There is something inherently wrong about the portrait---I can't place a finger on what it is. I scratch at the face, and my nails on the surface makes a bone-chilling creek.
Sometimes I wished she was still here. It was her fault, really. She didn't have to sleep with my brother. She couldn't have expected me to control my devastating disappointment and anger; surely she knew how much I loved her.
It must be the eyes. Those eyes are soulless. I punch my fist into the portrait, and shards of glass, laced with fresh blood, fall onto the floor. The pieces of the portrait still continue to stare back at me from below, accusingly.
Her betrayal felt like my heart was being ripped out from my chest. So I ripped hers out of hers, too. I had to do the same, right? I had to do the same to her.
That shattered grin... those unblinking eyes... I crouch down to grab one of the shards and use it to stab at its eyes. Blood spews out from its sockets, wetting my face with sticky fluid.
And then, blissfully, I no longer have to stare into those soulless orbs ever again.
Whoops. Well, I was aiming for surrealism, truly, but then it got pretty real at the end... hehe.
I don't know what's going on, but uxoricide is starting to be a running theme in prompt threads these days. I mean, come on, it's not like it's a common enough occurrence that it has its own word or anything.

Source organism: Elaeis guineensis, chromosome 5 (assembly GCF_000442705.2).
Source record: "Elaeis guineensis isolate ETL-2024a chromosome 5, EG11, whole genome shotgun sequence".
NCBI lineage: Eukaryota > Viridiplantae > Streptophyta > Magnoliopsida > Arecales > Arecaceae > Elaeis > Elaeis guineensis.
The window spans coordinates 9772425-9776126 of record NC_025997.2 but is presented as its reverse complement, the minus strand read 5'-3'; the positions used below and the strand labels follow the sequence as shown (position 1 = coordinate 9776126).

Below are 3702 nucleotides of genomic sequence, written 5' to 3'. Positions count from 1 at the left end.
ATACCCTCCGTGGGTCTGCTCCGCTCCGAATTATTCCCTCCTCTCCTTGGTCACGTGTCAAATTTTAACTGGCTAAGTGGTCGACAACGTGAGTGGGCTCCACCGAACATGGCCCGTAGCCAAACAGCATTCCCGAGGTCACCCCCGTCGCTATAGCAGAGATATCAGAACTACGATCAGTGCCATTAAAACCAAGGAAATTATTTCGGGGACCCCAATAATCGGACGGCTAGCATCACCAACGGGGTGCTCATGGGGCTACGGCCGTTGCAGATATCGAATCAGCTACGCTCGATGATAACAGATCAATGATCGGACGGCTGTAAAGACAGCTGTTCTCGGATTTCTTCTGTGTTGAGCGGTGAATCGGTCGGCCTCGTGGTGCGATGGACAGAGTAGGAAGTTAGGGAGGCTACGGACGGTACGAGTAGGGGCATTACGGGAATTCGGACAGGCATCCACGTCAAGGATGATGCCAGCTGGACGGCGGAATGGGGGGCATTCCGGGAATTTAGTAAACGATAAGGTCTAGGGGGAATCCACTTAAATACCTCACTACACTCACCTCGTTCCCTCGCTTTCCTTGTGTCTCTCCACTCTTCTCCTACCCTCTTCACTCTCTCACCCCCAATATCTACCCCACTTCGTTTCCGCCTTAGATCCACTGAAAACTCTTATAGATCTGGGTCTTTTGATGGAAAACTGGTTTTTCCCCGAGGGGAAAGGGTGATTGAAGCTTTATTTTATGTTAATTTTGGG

Huh, I don't think I ever wrote about wife-killing before, and really, I just got lazy and used it as part of the backstory. Besides, it seems like genocide and infanticide are more my type of thing, you know?
I liked this because up to about halfway through, this didn't sound too different from that horror story where a man offers to paint his wife and tells her not to move whilst he paints her. And she loves him, loves him so much that she never, ever moves, and gradually wastes away whilst he paints her. He finishes the painting, exhilarated, and then realises with horror that she is dead. (I'm not sure why he's not dead as well, since he was painting all that time without resting.)
Anyway, the first half of your writing reminded me of that.
Of course, my visualisation of this was then interrupted by the unwelcome imagery of this woman sleeping with the guy's brother and then I realised it was just about domestic abuse. (The part about the heart being ripped out of the chest reminded me of a very different horror story, though. Funny, that.)
Overall, I think your writing is good and very emotive, even if the overall theme has been done before. I saw three different influences from separate horror stories (hell, let's even bring Dorian Grey into this, shall we?) and I think it's interesting that it could've gone in either direction. Keep it up.
Yes! I suppose this was slightly influenced by Edgar Allan Poe ("The Oval Portrait," I think it was called?). And maybe "The Yellow Wallpaper," too. I wouldn't say Dorian Grey, but actually, the story was more heavily based on the movie Black Swan.
I thought about removing the sleeping-with-the-brother part, but then I decided to keep it in there to highlight how delusional and scatterbrained the main character is. And because I wanted to keep the whole thing short and wrap it up with a bow.
Thanks for the review, Saika! :) (it doesn't look like we get enough of them around here!)